SINCE the outbreak of Covid-19 most of us have curtailed our social activities.

When licensed bars closed in March many of us thought we would not survive and now six months later we are beginning to wonder what all the fuss is about. As a fellow I met yesterday stated, ‘All has changed yet nothing has changed.’
I agreed to pick up a couple of friends from the pub on Friday night. I arrived outside the premises and sat watching the front door at what I thought was closing time. A young customer emerged and went to a cash machine a few doors away. I locked the car and entered the pub. I eventually found my two friends at the other end of the room and made my way up to them.
It was obvious that they had enjoyed their couple of hours and they were in good form. Jim has a great way with words and with the help of one or two (and more) pints of the black stuff he can be eloquent. Joey is a good match for him and to complicate matters they address each other as ‘Harry’.
The ‘in’ word on Friday night was ‘furlough.’ I was corrected several times for my mispronunciation. I kept saying ‘furlock’ while Jim. ‘Harry No.1’, kept telling me “You mean furlow!” It struck me how seamlessly a word can enter our vocabulary. Until March I had never encountered it and, yet, last night it was used frequently in discussions.
Another word which was in use was ‘personnel.’ I was amazed to hear the two Harrys’ use of the word.
Billy Gillen once told me the word had been in use in the English language from the mid 1800s, has a French origin and was initially used to describe people engaged in military organisations. Last night one Harry told the other that he had heard that “All players and personnel are required to wear masks inside the Stoke D’Abernon training centre this season.” It took me a while to realise that he was speaking about his beloved Chelsea who have a training ground in the village of Stoke D’Abernon in Surrey.
Belfast folk will have been familiar with the ungainly, heavy duty, fortified vehicles which were in use to transport British soldiers through West and North Belfast for more than twenty years  and euphemistically described on Radio Ulster as “personnel carriers”.
It seems that the word ‘personnel’ covers a multitude. As Billy pointed out to me, it is a plural noun of which there is no singular. He knows a man who works for a firm who carry out construction work and also supply building materials. The man tells Billy his job is “in personnel” but Billy has no idea what he does.
We're turning out new words at such a rate that if a man spent three months in hospital he would be virtually illiterate. Since the poisoning episode in Salisbury we have all taken wholeheartedly to the understanding of the nerve agent Novichok. In the pub on Friday night everyone was certain that Novichok had been used on the orders of Vladimir Putin to poison his opponent, Alexei Navalny.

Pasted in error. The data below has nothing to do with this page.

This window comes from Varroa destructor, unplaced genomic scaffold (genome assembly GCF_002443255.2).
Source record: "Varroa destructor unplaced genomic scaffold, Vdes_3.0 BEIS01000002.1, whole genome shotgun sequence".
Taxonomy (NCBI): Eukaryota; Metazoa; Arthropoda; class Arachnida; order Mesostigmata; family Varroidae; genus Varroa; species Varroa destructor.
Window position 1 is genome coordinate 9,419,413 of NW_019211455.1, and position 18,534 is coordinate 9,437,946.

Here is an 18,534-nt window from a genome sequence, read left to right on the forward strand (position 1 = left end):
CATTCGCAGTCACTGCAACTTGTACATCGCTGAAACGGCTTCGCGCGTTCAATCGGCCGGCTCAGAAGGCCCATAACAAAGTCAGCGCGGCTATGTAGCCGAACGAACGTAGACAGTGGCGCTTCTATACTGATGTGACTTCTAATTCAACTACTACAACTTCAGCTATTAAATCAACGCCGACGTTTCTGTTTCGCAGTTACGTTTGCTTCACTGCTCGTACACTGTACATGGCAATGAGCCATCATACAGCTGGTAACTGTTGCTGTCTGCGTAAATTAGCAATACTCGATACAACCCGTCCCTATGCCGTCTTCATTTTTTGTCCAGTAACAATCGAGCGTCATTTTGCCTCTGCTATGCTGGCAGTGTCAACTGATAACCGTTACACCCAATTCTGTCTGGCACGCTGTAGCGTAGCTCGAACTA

Back in the old days when we might have read that a regiment had been annihilated we felt all the men had been killed. Now we are told that a bridgehead has been liquidated and it means less than nothing. We might be forgiven for thinking that flesh and blood played no part in warfare, for everything is done by the nebulous entity known as ‘personnel’ – a group of people linked to a common purpose, paid from the same funds.
It saves you from using other fine words such as ‘men’ or ‘workers’ and from the folly of saying what you mean.
We used to have ‘strikes,’ now we have ‘personnel trouble’. For those of us who still haven't purchased an electric car it's like saying the engine hasn't stopped, we just have a little water in the carburettor.
That might help explain why Donald Trump cancelled a visit to the Aisne-Marne American Cemetery near Paris in 2018. He declared the cemetery to be full of “losers’, i.e. personnel who are no longer on the payroll.
Gaffers used to be ‘over the lads.’ Now they're ‘in charge of personnel’ and although in a few old fashioned firms men are still sacked or dismissed, the worst that can happen a man nowadays is that he may be ‘adversely affected by personnel adjustments’.
All of this has led to more cordial relations between employers and workers and is a fine example of what a word can do.
I was in the pub for just fifteen minutes or so on Friday night but it seemed a lot longer. There were no eejits earwigging or gawking. There was no effing or blinding - I heard Harry No.1 tell his namesake in confidence that he told his neighbour’s dog to eff off earlier in the day as he was showing an inclination to use his garden as a toilet. In the pub everything was grand.
However, I’ll not be suckin’ diesel next week but I've no doubt much of the same company will. I realised that to achieve mastery of the vocabulary you have to do a full shift but I don’t feel up to that just yet. The two Harries will no doubt relive their version of Del Boy and Rodney as they survey Trigger and Grandfather just down from them in the local version of the Nag’s Head as they ‘swally’ the awesomesauce beer  (‘great pint here’).

Next Friday they’ll need a Joe Maxi, however, when all the personnel problems have finally been addressed.